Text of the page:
The law, which went into effect August 2018, paused the issuance of new licenses to drivers for 12 months. Uber wanted the law overturned for fear that the city will ultimately make the cap permanent. Those fears are not totally unfounded: this past August, the New York Taxi and Limousine Commission voted to extend the cap another 12 months.
In his decision dismissing the suit, New York State Supreme Court Judge Lyle Frank wrote that he was unpersuaded by Uber’s arguments that the city exceeded its authority in instituting the cap or that the cap would conflict with the state of New York’s recently authorized congestion pricing scheme.
The law was part of a sweeping legislative package passed by the New York City Council in the summer of 2018 to give regulators more control over ride-hailing companies. In addition to the cap, the city council also approved a minimum pay standard among drivers, with the goal of reducing the amount of time drivers spend “cruising” for new passengers. (Uber filed a separate lawsuit against the cruising law, which is still making its way through the courts.)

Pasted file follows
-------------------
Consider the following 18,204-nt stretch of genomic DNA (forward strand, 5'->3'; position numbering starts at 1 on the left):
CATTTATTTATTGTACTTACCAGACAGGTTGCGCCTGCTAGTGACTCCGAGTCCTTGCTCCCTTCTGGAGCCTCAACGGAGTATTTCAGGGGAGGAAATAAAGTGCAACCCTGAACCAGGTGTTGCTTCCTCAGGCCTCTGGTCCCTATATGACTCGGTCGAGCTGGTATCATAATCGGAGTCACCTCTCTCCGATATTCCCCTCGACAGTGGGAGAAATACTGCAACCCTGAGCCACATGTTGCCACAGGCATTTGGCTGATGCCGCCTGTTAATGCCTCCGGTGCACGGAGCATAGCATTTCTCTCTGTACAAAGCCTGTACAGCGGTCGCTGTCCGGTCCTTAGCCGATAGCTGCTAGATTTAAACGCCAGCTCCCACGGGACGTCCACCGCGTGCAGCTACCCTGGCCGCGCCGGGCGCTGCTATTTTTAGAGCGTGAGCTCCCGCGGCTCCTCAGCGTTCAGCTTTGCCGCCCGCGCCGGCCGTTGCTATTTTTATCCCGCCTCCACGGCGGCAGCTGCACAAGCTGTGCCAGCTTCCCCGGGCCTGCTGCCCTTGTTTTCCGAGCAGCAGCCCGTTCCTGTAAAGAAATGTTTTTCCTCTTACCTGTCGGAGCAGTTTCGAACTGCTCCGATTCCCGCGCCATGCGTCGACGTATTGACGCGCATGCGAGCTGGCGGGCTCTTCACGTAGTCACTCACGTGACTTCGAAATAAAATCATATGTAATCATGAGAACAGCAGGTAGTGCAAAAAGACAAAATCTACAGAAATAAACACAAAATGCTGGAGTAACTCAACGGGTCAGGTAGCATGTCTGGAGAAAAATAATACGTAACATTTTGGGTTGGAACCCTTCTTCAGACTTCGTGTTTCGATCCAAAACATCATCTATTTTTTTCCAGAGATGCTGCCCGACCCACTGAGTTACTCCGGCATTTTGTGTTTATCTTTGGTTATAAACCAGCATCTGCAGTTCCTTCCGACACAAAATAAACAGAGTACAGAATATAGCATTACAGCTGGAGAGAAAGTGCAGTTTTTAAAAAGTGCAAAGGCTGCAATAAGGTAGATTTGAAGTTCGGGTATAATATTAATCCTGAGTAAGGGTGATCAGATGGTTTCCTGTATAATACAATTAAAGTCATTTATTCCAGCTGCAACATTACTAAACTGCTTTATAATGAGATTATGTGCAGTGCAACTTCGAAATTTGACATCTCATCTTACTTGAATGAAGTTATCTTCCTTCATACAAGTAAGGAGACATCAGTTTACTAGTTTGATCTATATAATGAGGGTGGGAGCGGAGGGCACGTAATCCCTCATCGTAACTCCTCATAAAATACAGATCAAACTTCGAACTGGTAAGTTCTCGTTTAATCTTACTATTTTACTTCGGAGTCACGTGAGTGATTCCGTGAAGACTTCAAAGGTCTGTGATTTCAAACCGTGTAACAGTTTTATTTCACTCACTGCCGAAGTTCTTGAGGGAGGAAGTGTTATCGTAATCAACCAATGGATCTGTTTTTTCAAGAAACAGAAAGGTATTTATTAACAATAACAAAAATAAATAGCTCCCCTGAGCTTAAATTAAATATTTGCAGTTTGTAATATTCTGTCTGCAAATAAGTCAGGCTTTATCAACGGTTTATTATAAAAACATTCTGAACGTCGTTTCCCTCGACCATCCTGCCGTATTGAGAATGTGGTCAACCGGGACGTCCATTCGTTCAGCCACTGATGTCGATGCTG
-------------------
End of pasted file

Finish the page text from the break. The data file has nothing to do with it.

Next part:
“We’re disappointed that the TLC’s cap that punishes drivers who are forced to rent vehicles will remain in effect,” an Uber spokesperson said in a statement. The company is still mulling whether to appeal the ruling.
Uber and Lyft both stopped onboarding new drivers earlier this year as a result of the cap and the new wage laws. Uber argues that the cap forces drivers to rent vehicles, enriching fleet owners, and costing drivers thousands of dollars a year.
But taxi driver groups declared the ruling a victory. “This cap has been life saving and the basis for any group of drivers — Uber or yellow cab — to come out of poverty and instability,” New York Taxi Workers Alliance director Bhairavi Desai said in a statement. “Uber and Lyft have saturated the streets on drivers’ backs. They lost on this issue and need to stop wasting everyone’s time and money fighting it.”